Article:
This article is from the Investing Articles: Public Offerings: IPO and DPO series.
Private Placements Companies registering for a private placement must file different disclosure documents in each state, which are often based on different exemption provisions. This creates a lot of repetitive paper work. Registration documentation at the federal level for public offerings is more complex and expensive, and is subject to SEC review.
SCOR SCOR standardizes the state filing form or disclosure document with Form U7. Form U7 asks 50 questions that are similar to a business plan. This hassle-free process helps eliminate hefty attorneys' fees to complete registration, (although a review is highly recommended to get through the registration process.) In addition, audited financial statements are not required for offerings under $500,000. The registration could become effective 30 days after filing with your state. The U7 is not filed with the SEC. Instead, a form entitled Form D is filed under Rule 504. This simplified process reduces a company's legal and accounting fees up to 75%, making SCOR a much preferred, simplified method of raising equity capital for many companies.
SCOR Program Helps Small Businesses Go Public Economically
Many small business owners dream of taking their company public. For many businesses, those dreams can now become reality under a program from the Securities & Exchange Commission (SEC), called Small Corporate Offering Registration (SCOR).
SCOR offers small businesses a low-cost, low-hassle alternative to filing a traditional IPO or PPO. Using SCOR, businesses can raise up to $1 million in equity capital annually for business startup, development or growth with a self-directed DPO.
An SEC-spearheaded task force developed SCOR in 1992 as a way to help small businesses gain easier access to equity capital, while satisfying SEC requirements. The goal was to devise a filing process simple enough for an entrepreneur, his corporate attorney and his CPA to complete, yet thorough enough for full disclosure. Out of this process, SCOR was born.
SCOR caters to entrepreneurs, promoters, attorneys and accountants who are not securities specialists. The program works best for companies who are required to be registered under state securities laws, and whose securities are exempt from registration with the SEC under Rule 504 of Regulation D. Companies can use SCOR to sell up to $1 million of common stock, preferred stock, options, warrants, rights, notes or other debt securities every 12 months.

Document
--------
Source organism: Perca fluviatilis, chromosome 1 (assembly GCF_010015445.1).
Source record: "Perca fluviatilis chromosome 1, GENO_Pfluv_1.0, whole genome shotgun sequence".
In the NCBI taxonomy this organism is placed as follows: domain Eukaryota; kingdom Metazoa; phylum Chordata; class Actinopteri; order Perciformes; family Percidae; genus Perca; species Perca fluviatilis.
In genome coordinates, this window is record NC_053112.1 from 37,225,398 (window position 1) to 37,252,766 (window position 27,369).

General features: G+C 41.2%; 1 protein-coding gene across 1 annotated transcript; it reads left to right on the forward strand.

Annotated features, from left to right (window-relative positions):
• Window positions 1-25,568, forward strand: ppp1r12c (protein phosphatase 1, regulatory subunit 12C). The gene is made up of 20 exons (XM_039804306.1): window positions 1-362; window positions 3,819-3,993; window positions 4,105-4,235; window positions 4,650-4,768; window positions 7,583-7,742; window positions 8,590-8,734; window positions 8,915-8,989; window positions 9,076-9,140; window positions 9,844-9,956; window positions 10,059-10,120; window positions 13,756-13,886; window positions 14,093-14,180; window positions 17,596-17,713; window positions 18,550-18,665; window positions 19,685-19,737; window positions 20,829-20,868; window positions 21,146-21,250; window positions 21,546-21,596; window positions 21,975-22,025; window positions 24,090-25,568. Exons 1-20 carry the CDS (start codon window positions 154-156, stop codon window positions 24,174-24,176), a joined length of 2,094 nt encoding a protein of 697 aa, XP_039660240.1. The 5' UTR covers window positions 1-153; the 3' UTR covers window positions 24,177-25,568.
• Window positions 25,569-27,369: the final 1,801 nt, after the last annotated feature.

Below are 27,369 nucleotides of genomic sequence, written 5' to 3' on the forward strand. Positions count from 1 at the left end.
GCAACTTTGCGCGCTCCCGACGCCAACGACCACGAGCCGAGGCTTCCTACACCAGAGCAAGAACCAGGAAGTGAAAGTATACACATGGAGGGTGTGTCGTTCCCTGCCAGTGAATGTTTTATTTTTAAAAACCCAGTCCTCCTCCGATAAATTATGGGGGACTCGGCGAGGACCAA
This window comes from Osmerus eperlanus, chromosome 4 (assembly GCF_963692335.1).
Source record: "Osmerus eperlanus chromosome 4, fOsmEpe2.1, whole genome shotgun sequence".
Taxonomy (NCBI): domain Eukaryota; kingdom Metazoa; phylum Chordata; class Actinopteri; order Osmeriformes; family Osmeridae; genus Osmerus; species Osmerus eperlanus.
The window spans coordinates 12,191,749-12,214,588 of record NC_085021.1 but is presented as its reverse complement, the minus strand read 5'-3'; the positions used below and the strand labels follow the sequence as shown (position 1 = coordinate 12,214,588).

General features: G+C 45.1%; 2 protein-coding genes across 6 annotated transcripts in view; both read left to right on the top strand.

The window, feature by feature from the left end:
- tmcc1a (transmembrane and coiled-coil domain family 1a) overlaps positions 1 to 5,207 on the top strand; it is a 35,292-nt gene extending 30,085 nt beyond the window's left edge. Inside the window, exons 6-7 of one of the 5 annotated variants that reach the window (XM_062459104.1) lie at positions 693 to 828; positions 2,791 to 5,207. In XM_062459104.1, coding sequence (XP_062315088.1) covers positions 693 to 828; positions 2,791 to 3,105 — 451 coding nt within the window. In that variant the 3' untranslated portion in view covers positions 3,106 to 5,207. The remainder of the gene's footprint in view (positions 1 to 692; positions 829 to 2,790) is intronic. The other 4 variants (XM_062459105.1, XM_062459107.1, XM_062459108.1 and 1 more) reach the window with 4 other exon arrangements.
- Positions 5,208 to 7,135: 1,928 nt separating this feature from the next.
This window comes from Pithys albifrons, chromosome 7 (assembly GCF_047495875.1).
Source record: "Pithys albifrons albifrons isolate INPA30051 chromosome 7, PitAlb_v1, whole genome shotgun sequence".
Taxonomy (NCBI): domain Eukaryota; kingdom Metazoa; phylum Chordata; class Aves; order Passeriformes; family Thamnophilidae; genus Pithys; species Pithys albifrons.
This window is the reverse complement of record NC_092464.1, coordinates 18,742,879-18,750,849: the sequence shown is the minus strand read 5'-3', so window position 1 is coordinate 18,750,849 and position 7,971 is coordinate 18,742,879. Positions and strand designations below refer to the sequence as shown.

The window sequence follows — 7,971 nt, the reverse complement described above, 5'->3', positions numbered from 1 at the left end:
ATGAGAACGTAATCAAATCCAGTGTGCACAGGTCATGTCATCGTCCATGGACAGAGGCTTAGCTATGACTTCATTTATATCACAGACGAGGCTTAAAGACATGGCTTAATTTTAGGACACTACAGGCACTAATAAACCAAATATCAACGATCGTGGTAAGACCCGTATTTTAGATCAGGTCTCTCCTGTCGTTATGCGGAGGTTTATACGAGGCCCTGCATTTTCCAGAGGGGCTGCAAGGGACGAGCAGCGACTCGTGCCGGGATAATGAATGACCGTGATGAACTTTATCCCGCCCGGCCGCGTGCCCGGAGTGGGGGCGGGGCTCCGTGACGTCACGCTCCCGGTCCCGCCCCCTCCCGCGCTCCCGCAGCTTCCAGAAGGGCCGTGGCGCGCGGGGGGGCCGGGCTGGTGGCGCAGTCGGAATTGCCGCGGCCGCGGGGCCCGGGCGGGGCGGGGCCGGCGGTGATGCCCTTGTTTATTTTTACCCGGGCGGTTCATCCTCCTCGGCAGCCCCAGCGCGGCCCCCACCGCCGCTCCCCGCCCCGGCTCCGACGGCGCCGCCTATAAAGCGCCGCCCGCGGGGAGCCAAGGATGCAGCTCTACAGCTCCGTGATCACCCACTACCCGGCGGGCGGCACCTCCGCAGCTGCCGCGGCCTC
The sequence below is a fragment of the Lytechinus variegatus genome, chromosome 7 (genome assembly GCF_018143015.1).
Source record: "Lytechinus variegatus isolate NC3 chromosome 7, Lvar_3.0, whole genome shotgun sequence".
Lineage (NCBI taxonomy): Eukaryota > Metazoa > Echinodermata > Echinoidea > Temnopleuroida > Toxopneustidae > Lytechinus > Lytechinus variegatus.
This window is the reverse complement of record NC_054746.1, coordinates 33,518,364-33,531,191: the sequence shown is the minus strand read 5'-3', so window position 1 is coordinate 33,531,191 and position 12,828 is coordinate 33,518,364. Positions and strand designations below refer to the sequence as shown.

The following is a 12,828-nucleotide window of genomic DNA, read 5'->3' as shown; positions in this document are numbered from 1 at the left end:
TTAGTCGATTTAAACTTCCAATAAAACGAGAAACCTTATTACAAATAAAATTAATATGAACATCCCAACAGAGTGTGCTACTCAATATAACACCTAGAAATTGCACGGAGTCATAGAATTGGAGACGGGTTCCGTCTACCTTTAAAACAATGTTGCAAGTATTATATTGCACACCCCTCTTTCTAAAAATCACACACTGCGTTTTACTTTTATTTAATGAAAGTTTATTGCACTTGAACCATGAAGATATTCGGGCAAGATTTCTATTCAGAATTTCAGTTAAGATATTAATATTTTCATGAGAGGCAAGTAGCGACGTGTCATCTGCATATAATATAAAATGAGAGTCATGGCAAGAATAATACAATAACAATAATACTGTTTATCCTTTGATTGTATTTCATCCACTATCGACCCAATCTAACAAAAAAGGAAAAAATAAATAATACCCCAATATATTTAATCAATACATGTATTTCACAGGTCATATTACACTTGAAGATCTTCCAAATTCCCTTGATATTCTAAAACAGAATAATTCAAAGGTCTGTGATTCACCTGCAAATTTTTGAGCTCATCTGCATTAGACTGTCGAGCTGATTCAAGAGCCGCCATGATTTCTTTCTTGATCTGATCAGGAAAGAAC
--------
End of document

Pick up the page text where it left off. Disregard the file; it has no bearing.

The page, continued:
Companies who wish to take advantage of the SCOR program are required to file two forms, Form D and SCOR Form U-7. The SCOR Form U-7 was developed specifically for SCOR and is uniform for all states. It has 50 questions and serves as the primary registration document. Companies file Form U-7 with each state in which they plan to sell, and file Form D with the SEC.
SCOR is advantageous over traditional IPO and PPOs because it allows companies to have greater access to capital, gives them the ability to select shareowners and custom fit their financing needs. It permits companies greater latitude to determine the price, pick the team and control the costs, and allows them to create a direct relationship with shareholders.
Rules for filing a SCOR are also significantly less restrictive than doing a private placement offering (PPO). For starters, the resale of securities is permitted. Stock sold under a SCOR can be freely traded in the secondary market, making the investment more liquid and thereby attractive to investors. Additionally, there are no restrictions on advertising and general solicitation, nor any accredited /non-accredited investor restrictions, both unique features.
While the SCOR process is simple and cost-effective compared to other public offering options, there is relatively little information available in the marketplace for companies wanting to complete a SCOR. Denver-based DataMerge, Inc. produces a manual/software program that walks companies through the filing process with instructions, tips and sample U-7 forms. The program, Raising Capital With SCOR provides background on the SCOR process and its evolution, step-by-step instructions for filling out Form U-7, sales/marketing techniques, sample documents and exhibits, and timetables. DataMerge CEO Spencer Kluesner says his company gets approximately 75 inquiries a day from people interested in the SCOR program. Small businesses are having a difficult time finding lenders and investors on their own, and our programs help them locate sources and means to get their financing so they can start or build their business. Companies and consultants can get more information on DataMerge's products by calling 800-580-1188.